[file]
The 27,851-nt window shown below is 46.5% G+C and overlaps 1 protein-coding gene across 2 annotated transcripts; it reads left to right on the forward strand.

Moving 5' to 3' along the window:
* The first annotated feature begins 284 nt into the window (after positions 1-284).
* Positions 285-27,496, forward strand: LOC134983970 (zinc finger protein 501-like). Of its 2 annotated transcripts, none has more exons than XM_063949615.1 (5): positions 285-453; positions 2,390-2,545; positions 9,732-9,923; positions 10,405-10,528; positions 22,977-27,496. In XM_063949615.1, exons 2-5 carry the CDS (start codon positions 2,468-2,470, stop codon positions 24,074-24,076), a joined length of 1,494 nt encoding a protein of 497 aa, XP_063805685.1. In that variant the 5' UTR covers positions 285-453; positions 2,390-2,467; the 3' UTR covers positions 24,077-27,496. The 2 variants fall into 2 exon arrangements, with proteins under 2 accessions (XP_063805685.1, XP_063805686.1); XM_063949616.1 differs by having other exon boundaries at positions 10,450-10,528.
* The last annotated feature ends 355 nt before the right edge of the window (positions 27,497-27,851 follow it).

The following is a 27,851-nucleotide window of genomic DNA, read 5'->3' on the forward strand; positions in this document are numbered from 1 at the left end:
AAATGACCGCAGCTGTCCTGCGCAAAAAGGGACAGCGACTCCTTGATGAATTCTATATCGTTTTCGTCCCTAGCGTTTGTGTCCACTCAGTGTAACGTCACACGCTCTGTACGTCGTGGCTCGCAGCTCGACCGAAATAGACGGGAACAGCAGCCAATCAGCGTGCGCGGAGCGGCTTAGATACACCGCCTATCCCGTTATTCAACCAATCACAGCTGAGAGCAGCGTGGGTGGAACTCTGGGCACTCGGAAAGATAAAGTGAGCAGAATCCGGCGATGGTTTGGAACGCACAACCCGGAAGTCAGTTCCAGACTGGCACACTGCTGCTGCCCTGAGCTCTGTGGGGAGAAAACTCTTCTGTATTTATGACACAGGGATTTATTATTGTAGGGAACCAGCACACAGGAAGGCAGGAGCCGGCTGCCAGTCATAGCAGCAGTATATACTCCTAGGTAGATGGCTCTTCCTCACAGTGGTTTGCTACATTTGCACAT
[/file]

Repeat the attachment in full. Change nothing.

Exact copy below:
The 27,851-nt window shown below is 46.5% G+C and overlaps 1 protein-coding gene across 2 annotated transcripts; it reads left to right on the forward strand.

Moving 5' to 3' along the window:
* The first annotated feature begins 284 nt into the window (after positions 1-284).
* Positions 285-27,496, forward strand: LOC134983970 (zinc finger protein 501-like). Of its 2 annotated transcripts, none has more exons than XM_063949615.1 (5): positions 285-453; positions 2,390-2,545; positions 9,732-9,923; positions 10,405-10,528; positions 22,977-27,496. In XM_063949615.1, exons 2-5 carry the CDS (start codon positions 2,468-2,470, stop codon positions 24,074-24,076), a joined length of 1,494 nt encoding a protein of 497 aa, XP_063805685.1. In that variant the 5' UTR covers positions 285-453; positions 2,390-2,467; the 3' UTR covers positions 24,077-27,496. The 2 variants fall into 2 exon arrangements, with proteins under 2 accessions (XP_063805685.1, XP_063805686.1); XM_063949616.1 differs by having other exon boundaries at positions 10,450-10,528.
* The last annotated feature ends 355 nt before the right edge of the window (positions 27,497-27,851 follow it).

The following is a 27,851-nucleotide window of genomic DNA, read 5'->3' on the forward strand; positions in this document are numbered from 1 at the left end:
AAATGACCGCAGCTGTCCTGCGCAAAAAGGGACAGCGACTCCTTGATGAATTCTATATCGTTTTCGTCCCTAGCGTTTGTGTCCACTCAGTGTAACGTCACACGCTCTGTACGTCGTGGCTCGCAGCTCGACCGAAATAGACGGGAACAGCAGCCAATCAGCGTGCGCGGAGCGGCTTAGATACACCGCCTATCCCGTTATTCAACCAATCACAGCTGAGAGCAGCGTGGGTGGAACTCTGGGCACTCGGAAAGATAAAGTGAGCAGAATCCGGCGATGGTTTGGAACGCACAACCCGGAAGTCAGTTCCAGACTGGCACACTGCTGCTGCCCTGAGCTCTGTGGGGAGAAAACTCTTCTGTATTTATGACACAGGGATTTATTATTGTAGGGAACCAGCACACAGGAAGGCAGGAGCCGGCTGCCAGTCATAGCAGCAGTATATACTCCTAGGTAGATGGCTCTTCCTCACAGTGGTTTGCTACATTTGCACAT